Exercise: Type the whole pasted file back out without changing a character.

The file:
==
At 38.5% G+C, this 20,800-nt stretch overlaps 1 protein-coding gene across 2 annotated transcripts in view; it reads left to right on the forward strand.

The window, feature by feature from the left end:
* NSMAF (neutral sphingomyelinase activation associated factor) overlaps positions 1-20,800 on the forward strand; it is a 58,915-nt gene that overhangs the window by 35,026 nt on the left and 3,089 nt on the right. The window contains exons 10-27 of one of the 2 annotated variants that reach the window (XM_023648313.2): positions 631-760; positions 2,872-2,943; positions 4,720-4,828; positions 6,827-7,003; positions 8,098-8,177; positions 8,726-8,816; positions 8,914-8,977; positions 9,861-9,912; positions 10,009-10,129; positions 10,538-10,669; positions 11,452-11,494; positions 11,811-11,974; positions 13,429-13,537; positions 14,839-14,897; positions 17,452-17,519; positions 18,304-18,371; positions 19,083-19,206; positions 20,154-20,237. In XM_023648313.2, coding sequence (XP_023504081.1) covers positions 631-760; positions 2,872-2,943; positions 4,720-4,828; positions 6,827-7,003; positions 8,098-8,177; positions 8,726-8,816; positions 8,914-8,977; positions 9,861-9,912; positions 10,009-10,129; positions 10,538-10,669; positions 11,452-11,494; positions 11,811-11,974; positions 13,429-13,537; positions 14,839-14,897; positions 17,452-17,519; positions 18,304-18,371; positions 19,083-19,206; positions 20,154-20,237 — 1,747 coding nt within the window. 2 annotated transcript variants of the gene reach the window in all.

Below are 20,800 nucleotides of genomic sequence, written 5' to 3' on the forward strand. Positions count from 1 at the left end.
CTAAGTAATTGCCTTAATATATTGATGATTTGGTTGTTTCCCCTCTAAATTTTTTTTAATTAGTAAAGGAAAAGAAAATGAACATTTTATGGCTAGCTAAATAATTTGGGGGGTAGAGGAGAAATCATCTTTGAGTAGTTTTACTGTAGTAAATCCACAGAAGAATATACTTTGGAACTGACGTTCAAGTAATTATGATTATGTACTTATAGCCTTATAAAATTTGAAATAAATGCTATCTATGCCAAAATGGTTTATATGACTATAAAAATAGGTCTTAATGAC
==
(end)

At 38.5% G+C, this 20,800-nt stretch overlaps 1 protein-coding gene across 2 annotated transcripts in view; it reads left to right on the forward strand.

The window, feature by feature from the left end:
* NSMAF (neutral sphingomyelinase activation associated factor) overlaps positions 1-20,800 on the forward strand; it is a 58,915-nt gene that overhangs the window by 35,026 nt on the left and 3,089 nt on the right. The window contains exons 10-27 of one of the 2 annotated variants that reach the window (XM_023648313.2): positions 631-760; positions 2,872-2,943; positions 4,720-4,828; positions 6,827-7,003; positions 8,098-8,177; positions 8,726-8,816; positions 8,914-8,977; positions 9,861-9,912; positions 10,009-10,129; positions 10,538-10,669; positions 11,452-11,494; positions 11,811-11,974; positions 13,429-13,537; positions 14,839-14,897; positions 17,452-17,519; positions 18,304-18,371; positions 19,083-19,206; positions 20,154-20,237. In XM_023648313.2, coding sequence (XP_023504081.1) covers positions 631-760; positions 2,872-2,943; positions 4,720-4,828; positions 6,827-7,003; positions 8,098-8,177; positions 8,726-8,816; positions 8,914-8,977; positions 9,861-9,912; positions 10,009-10,129; positions 10,538-10,669; positions 11,452-11,494; positions 11,811-11,974; positions 13,429-13,537; positions 14,839-14,897; positions 17,452-17,519; positions 18,304-18,371; positions 19,083-19,206; positions 20,154-20,237 — 1,747 coding nt within the window. 2 annotated transcript variants of the gene reach the window in all.

Below are 20,800 nucleotides of genomic sequence, written 5' to 3' on the forward strand. Positions count from 1 at the left end.
CTAAGTAATTGCCTTAATATATTGATGATTTGGTTGTTTCCCCTCTAAATTTTTTTTAATTAGTAAAGGAAAAGAAAATGAACATTTTATGGCTAGCTAAATAATTTGGGGGGTAGAGGAGAAATCATCTTTGAGTAGTTTTACTGTAGTAAATCCACAGAAGAATATACTTTGGAACTGACGTTCAAGTAATTATGATTATGTACTTATAGCCTTATAAAATTTGAAATAAATGCTATCTATGCCAAAATGGTTTATATGACTATAAAAATAGGTCTTAATGAC